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|A CurtainUp Los Angeles Review
By Laura Hitchcock
A superb quartet and their accompanist perform this work cunningly assembled from some of Carroll's short stories and poems that introduce a world beyond Alice in Wonderland and Through The Looking Glass. Although it doesn't have the poignance of Wilde's narratives, Carroll's work has an almost avant-garde sense of story, using fantasy and parable to access the subconscious and illuminate the human condition.
Carroll out-Dickens Dickens in his names. Who can forget the Snark, the Jabberwock and the Bandersnatch? He tells a charming ghost story in which the haunted invites the haunters to dinner and they accept ends when they realize they've got Mr. Tibbs, not Mr. Tibbets, and bid a friendly goodnight to the man they've come to call Old TurnipTop. The ghostly dialogue is slyly underscored by accompanist David O on a wind machine.
In a sketch that parallels the author's identification with his characters' independence, the characters stand around the bed of a sleeping girl who's dreaming them up. One cautions the others not to wake her and they start to quibble about the dreamer and their lives within her life. Then they segue into the famous The Lobsters' Quadrille sung in an exquisitely surreal dreamlike manner.
Children's word games stem from school, the business and career of children and the source of the above quote that children don't think when they go to school. In Carroll's day they were spoonfed lessons which, he puns, make them lessen from day to day. He jovially puns many of their subjects, such as Laughing and Greek.
Set to glorious jazz music that mirrors a jam session, which the wonderful Deborah Strang interprets like a belter with a gravelly voice, Carrollingmakes us remember how many of our favorite quotes are Carroll-born -- "Believe six impossible things before breakfast" is one; "Jam yesterday, jam tomorrow, but NEVER jam today!" is another. Epstein continues his use of contemporary idioms to complement Carroll with an excerpt from The Jabberwock that's done like a Japanese horror movie.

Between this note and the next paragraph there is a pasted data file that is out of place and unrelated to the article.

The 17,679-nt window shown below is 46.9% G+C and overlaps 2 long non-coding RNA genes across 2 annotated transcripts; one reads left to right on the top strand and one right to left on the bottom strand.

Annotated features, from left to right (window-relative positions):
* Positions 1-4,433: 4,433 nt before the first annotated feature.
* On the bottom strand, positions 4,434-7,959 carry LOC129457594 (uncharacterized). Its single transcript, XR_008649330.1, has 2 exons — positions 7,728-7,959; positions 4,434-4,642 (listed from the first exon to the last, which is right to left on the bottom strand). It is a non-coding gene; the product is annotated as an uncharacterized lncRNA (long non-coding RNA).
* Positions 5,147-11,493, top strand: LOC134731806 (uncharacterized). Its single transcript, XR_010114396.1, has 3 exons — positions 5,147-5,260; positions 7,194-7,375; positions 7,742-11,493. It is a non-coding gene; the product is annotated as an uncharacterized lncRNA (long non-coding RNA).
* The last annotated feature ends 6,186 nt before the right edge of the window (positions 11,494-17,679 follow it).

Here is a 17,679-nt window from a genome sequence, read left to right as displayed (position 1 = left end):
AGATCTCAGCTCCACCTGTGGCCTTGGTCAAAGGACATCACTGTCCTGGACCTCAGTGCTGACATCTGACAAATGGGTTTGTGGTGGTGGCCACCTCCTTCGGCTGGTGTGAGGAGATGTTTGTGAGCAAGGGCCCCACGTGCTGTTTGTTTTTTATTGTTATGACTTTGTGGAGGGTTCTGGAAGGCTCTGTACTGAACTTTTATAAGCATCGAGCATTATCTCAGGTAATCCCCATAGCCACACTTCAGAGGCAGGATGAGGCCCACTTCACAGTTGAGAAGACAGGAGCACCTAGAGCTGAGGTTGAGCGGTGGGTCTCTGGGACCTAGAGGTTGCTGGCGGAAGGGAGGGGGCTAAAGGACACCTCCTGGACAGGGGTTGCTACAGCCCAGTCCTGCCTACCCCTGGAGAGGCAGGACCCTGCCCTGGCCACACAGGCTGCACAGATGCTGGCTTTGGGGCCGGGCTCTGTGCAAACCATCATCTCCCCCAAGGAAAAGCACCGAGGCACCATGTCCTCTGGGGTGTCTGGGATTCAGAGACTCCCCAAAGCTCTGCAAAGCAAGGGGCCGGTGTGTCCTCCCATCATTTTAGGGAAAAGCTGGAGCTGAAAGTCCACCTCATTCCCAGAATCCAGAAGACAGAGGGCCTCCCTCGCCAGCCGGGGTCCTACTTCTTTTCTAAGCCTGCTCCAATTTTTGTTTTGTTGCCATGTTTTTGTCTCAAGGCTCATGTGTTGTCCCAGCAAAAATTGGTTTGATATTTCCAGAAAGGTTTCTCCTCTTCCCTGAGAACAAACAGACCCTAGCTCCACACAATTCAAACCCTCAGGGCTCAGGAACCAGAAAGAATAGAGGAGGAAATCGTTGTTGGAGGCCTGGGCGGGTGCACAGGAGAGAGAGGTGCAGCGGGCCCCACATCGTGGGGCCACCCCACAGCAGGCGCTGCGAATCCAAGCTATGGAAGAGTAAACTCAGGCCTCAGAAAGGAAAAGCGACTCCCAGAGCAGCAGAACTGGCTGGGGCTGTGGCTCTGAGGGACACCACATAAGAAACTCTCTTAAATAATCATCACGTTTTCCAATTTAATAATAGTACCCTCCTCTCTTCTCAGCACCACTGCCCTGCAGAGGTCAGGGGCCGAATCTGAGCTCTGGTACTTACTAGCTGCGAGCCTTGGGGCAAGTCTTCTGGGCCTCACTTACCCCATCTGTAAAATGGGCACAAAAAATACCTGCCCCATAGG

Epstein's grand finale is The Hunting of the Snark, in which each actor performs a different line in impeccable verbal choreography that expresses Carroll's tempestuous humor without losing a beat.
Costume designer Angela Balogh Calin deserves credit for the women's lustrous satin costumes that change color in the light and for the Victorian virtuosity of the gentlemen's formal wear. Ken Booth's nuanced lighting design underscores mood with delicious delicacy.
This work deserves to become a CD, hopefully performed by the splendid Ann Marie Lee, Michael McKenzie, Deborah Strang and Michael Vodde with David O as accompanist.
Retold by Tina Packer of Shakespeare & Co. >Click image to buy.
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At This Theater
Leonard Maltin's 2003 Movie and Video Guide
Ridiculous!The Theatrical Life & Times of Charles Ludlam
6, 500 Comparative Phrases including 800 Shakespearean Metaphors by CurtainUp's editor.
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